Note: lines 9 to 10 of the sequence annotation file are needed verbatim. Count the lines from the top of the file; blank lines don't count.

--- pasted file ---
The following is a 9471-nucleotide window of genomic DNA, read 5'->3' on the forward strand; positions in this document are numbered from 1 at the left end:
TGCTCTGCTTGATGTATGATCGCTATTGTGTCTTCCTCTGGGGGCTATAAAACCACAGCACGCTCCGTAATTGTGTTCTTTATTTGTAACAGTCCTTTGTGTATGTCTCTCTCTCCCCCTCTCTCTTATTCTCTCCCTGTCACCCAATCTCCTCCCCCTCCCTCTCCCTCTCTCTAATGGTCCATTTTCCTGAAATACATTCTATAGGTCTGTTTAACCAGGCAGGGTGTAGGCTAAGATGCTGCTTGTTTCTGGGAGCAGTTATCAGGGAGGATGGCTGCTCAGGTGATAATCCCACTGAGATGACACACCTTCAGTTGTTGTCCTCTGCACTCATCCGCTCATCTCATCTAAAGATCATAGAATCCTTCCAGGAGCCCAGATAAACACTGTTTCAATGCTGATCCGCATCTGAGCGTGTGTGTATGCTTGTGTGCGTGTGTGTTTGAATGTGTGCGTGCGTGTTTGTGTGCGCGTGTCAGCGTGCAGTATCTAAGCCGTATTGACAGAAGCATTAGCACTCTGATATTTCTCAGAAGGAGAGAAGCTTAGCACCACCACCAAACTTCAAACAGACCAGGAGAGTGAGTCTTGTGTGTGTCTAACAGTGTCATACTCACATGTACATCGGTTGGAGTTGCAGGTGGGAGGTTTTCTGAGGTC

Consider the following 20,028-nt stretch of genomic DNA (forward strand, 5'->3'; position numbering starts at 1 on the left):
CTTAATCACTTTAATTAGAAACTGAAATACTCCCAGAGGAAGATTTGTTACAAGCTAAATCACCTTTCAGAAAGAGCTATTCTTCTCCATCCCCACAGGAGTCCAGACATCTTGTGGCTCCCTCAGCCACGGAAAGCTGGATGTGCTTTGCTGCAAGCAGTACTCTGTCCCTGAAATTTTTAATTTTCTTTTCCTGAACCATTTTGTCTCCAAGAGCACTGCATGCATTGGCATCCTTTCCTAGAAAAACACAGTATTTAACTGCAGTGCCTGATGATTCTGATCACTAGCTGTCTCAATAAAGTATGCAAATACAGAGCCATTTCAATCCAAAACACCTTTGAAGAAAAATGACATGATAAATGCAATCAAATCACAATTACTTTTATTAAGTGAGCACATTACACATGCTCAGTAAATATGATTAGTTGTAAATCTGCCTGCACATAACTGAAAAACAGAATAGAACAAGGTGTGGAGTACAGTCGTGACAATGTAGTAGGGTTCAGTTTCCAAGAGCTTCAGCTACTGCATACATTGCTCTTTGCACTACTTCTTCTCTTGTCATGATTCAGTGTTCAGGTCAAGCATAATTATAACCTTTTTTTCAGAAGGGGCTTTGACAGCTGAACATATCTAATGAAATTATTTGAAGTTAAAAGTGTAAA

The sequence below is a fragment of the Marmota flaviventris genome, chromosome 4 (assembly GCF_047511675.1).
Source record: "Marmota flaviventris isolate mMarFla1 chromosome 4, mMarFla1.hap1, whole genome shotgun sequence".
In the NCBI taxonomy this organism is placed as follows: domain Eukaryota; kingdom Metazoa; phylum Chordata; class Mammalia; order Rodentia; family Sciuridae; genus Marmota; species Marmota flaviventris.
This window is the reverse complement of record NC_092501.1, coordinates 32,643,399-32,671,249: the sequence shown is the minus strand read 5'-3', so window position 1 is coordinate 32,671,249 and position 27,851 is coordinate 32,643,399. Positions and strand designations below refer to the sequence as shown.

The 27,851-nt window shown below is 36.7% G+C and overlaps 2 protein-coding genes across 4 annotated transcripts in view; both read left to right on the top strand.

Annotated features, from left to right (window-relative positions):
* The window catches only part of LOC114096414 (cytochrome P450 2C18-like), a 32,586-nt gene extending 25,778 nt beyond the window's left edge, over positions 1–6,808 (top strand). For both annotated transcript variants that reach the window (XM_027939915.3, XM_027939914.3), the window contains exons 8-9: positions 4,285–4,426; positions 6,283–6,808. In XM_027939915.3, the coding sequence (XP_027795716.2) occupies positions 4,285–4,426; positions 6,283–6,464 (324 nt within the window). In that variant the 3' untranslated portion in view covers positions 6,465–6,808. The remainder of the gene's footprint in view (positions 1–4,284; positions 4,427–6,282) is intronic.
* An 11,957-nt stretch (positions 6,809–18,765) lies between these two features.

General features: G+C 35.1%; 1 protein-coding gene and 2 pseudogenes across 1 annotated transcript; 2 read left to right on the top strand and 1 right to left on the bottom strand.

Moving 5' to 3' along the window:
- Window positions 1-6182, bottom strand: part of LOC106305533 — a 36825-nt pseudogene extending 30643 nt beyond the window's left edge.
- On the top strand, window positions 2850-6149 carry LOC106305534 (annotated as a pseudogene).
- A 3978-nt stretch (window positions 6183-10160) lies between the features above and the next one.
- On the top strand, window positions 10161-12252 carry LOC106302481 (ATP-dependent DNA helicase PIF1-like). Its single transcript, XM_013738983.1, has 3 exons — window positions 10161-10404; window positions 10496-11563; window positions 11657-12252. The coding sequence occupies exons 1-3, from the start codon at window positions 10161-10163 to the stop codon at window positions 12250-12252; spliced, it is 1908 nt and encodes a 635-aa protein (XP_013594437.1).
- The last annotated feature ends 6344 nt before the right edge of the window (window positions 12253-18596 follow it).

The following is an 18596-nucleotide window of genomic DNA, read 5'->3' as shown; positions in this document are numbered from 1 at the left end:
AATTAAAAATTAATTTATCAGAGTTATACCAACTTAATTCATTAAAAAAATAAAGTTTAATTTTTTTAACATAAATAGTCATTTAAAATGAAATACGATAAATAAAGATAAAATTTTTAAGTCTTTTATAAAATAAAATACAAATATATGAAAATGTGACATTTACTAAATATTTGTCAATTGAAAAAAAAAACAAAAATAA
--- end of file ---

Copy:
The 27,851-nt window shown below is 36.7% G+C and overlaps 2 protein-coding genes across 4 annotated transcripts in view; both read left to right on the top strand.

Annotated features, from left to right (window-relative positions):